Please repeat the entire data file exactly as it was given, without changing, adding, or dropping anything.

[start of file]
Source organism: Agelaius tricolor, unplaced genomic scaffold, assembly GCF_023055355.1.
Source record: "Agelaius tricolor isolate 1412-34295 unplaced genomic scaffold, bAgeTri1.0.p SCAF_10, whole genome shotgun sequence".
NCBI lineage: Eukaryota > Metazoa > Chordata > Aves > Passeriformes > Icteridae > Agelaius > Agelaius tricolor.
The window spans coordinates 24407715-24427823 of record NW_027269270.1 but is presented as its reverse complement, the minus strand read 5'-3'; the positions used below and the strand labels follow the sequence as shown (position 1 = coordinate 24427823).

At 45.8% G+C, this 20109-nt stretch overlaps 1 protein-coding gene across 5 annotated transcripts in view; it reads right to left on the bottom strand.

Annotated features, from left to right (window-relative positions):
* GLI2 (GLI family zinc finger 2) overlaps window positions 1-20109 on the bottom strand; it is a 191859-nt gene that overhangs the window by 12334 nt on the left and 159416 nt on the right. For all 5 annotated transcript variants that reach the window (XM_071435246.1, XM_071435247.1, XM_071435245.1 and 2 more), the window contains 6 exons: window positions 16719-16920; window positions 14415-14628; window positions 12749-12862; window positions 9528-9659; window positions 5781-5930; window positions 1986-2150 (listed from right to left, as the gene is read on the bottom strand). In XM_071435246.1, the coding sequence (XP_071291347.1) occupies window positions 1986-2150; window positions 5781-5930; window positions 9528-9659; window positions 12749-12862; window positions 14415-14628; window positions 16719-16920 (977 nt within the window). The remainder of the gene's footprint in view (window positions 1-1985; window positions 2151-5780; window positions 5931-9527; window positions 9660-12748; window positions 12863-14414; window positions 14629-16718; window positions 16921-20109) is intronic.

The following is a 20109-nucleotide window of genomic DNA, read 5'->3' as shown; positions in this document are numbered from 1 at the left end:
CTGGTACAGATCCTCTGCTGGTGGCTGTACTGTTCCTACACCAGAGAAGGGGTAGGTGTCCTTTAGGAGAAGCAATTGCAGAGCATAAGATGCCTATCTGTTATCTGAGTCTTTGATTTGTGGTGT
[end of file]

Source organism: Agelaius tricolor, unplaced genomic scaffold, assembly GCF_023055355.1.
Source record: "Agelaius tricolor isolate 1412-34295 unplaced genomic scaffold, bAgeTri1.0.p SCAF_10, whole genome shotgun sequence".
NCBI lineage: Eukaryota > Metazoa > Chordata > Aves > Passeriformes > Icteridae > Agelaius > Agelaius tricolor.
The window spans coordinates 24407715-24427823 of record NW_027269270.1 but is presented as its reverse complement, the minus strand read 5'-3'; the positions used below and the strand labels follow the sequence as shown (position 1 = coordinate 24427823).

At 45.8% G+C, this 20109-nt stretch overlaps 1 protein-coding gene across 5 annotated transcripts in view; it reads right to left on the bottom strand.

Annotated features, from left to right (window-relative positions):
* GLI2 (GLI family zinc finger 2) overlaps window positions 1-20109 on the bottom strand; it is a 191859-nt gene that overhangs the window by 12334 nt on the left and 159416 nt on the right. For all 5 annotated transcript variants that reach the window (XM_071435246.1, XM_071435247.1, XM_071435245.1 and 2 more), the window contains 6 exons: window positions 16719-16920; window positions 14415-14628; window positions 12749-12862; window positions 9528-9659; window positions 5781-5930; window positions 1986-2150 (listed from right to left, as the gene is read on the bottom strand). In XM_071435246.1, the coding sequence (XP_071291347.1) occupies window positions 1986-2150; window positions 5781-5930; window positions 9528-9659; window positions 12749-12862; window positions 14415-14628; window positions 16719-16920 (977 nt within the window). The remainder of the gene's footprint in view (window positions 1-1985; window positions 2151-5780; window positions 5931-9527; window positions 9660-12748; window positions 12863-14414; window positions 14629-16718; window positions 16921-20109) is intronic.

The following is a 20109-nucleotide window of genomic DNA, read 5'->3' as shown; positions in this document are numbered from 1 at the left end:
CTGGTACAGATCCTCTGCTGGTGGCTGTACTGTTCCTACACCAGAGAAGGGGTAGGTGTCCTTTAGGAGAAGCAATTGCAGAGCATAAGATGCCTATCTGTTATCTGAGTCTTTGATTTGTGGTGT